My black readers are laughing at me. Again.

The entire column is at the link above.

This is my reply to Coates:

Coates, this is superb, and yes, for a minute, I laughed at you.

Douthat just takes over from where his fellow conservative pointed out a month or so ago: you know, if you ignore Black folks, then Obama's popularity ratings aren't that high at all.

we go back to that 'REAL ' America ' meme'.

it is because you're Black, Coates. Coming from a people that, in their history, were KILLED because they tried to learn how to READ, despite 'White folks stereotypes', you and I both know about the importance of education to the general Black community (excluding the Underclass).

being from a population with no inherited wealth, the only way Black folks knew how to ' pull themselves up by their bootstraps', was to get themselves a pair of boots, which has always meant EDUCATION, for those of us who knew we'd never make it in entertainment or sports.

THAT is why Palin's ignorance is so offensive to you, Coates. She stands against what your father taught you.

For my grandmother and her daughters, an education meant that the only children they'd have to take care of were THEIR OWN.

For my father, it meant no sharecropping.

My family isn't odd or extraordinary, it's what millions of Black folks saw as their path in America.
Because you know your history, and you know Black folks' history, Palin's ignorance punches you in the gut, and anyone pushing forth this woman as someone to admire, you have to give the side eye.

1 comment:

The Angry Independent said...

Well stated.

There are definitely 2 different views on the meaning of "America" and "Americans", with Conservatives having one view and the rest of us having a different perspective.

They have been dog-whistling their message since the Primary campaigns started.

Palin will now play victim...

But I never understood why Republicans ever believed that she was a good choice for them. (I think most have since come to their senses). Her appeal, although it seems wide at times, is actually fairly narrow.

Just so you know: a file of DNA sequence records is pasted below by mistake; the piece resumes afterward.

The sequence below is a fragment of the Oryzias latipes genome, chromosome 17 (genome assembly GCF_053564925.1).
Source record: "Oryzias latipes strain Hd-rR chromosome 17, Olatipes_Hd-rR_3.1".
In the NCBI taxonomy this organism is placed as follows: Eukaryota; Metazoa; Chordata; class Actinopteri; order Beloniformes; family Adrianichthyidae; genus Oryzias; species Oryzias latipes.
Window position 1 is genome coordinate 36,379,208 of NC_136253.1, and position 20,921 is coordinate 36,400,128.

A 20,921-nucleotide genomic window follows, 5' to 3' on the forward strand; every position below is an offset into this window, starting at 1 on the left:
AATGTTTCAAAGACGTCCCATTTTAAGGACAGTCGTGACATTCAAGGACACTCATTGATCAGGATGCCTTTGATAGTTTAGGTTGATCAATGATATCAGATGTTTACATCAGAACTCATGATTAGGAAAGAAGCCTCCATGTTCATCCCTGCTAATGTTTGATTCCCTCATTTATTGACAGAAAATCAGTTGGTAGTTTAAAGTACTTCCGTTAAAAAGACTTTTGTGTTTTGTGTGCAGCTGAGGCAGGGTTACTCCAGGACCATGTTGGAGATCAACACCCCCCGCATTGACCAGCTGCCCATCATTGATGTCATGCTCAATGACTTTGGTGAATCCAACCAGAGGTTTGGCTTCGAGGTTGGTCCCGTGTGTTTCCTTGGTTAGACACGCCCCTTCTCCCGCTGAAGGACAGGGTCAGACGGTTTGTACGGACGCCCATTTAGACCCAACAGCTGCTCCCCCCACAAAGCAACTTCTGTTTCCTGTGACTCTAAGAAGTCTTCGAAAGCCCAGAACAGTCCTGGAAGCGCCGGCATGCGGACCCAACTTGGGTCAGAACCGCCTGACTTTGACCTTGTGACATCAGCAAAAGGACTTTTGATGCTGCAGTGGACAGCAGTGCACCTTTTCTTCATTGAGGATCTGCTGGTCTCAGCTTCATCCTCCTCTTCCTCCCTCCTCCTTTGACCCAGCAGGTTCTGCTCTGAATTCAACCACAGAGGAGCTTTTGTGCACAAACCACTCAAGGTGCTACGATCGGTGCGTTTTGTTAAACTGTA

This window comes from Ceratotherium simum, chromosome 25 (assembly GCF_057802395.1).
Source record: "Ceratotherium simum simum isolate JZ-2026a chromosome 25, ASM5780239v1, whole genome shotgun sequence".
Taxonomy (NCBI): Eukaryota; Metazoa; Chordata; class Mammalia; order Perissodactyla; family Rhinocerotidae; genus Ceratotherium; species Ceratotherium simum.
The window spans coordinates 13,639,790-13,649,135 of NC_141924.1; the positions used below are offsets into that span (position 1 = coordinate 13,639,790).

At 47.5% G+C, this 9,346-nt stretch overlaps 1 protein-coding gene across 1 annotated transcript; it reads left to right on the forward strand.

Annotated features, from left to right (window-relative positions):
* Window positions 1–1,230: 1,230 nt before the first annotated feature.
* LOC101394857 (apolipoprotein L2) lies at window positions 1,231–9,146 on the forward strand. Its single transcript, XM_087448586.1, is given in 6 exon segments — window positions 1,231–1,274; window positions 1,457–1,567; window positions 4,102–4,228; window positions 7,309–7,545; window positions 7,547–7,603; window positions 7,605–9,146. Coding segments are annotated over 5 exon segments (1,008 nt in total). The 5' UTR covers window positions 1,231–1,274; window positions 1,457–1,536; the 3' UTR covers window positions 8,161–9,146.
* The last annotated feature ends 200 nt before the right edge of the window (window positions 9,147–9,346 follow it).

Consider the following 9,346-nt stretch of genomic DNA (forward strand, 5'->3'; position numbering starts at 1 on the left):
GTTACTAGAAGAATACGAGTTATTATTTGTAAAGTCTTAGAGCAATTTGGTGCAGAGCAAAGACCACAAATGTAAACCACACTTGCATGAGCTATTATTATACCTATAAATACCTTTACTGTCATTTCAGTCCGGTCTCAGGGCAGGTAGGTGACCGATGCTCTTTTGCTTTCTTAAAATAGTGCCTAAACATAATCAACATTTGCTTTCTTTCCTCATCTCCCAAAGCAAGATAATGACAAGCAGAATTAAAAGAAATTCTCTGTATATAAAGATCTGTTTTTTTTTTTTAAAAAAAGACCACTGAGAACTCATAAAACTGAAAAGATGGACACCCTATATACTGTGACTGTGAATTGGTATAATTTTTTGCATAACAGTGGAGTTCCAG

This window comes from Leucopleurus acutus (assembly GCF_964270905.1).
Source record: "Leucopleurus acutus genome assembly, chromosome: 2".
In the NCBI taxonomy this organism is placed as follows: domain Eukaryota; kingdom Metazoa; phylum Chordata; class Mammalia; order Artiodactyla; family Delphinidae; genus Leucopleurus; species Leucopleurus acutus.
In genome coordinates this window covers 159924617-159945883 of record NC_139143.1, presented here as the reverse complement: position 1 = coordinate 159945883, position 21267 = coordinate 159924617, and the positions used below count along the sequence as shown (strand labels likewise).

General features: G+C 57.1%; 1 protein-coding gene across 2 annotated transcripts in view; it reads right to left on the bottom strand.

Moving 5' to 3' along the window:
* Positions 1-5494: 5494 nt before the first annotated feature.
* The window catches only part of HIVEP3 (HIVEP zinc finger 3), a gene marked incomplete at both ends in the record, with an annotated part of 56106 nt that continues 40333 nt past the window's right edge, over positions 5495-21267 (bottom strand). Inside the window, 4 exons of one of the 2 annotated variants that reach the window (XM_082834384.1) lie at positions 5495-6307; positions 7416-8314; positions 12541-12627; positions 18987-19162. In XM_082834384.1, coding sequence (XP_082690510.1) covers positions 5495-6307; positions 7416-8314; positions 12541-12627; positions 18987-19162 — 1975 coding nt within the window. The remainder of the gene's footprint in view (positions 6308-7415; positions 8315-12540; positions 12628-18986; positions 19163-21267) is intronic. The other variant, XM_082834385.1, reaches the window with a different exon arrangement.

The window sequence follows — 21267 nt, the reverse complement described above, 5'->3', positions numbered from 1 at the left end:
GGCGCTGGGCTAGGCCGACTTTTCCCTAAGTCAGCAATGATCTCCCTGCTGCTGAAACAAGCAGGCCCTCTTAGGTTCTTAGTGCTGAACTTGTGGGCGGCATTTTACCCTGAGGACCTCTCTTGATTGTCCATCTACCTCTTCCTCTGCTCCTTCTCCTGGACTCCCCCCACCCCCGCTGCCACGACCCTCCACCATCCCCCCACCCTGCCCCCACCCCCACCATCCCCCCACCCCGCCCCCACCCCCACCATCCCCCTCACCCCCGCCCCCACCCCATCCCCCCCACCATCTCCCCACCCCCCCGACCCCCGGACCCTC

Republicans shot themselves in the foot with Palin. This may have been the long awaited...long overdue final result, to what was a bad chess move by McCain.

I often think to myself... if he wanted to get the female vote... (which it appears he was trying to benefit from the Clinton/Obama feuding)... that he should have gone with heavyweights like Snowe, Collins, Hutchinson, Dole, or someone along those lines. His choice of Palin was just mind boggling. Would he have won with these other women? Probably not.... because the economic crisis had trumped everything else in late 2008... but the vote may have been closer. It would have been very close if you take the economic crisis out of the picture. McCain had been leading Obama...for days/weeks before the crisis. Palin was definitely a drag on McCain's lead in the polls after the GOP Convention. First they tried to roll her out to the media like a Hollywood production.... then they decided to hide her after a few mediocre TV appearances. That strategy backfired. And ultimately they also paid the price for not vetting her.... which takes me back to all the other GOP female choices they could have gone with. McCain tried to play to the base too much...and the cost was severe. He should have played to the middle...and the base would have come along. He could have gotten away with choosing Snowe (a moderate) or a Hutchinson. The alternative for Republicans (Obama/Biden) would have been unacceptable and McCain would have gotten support in the end. He obviously received some bad advice during that whole process.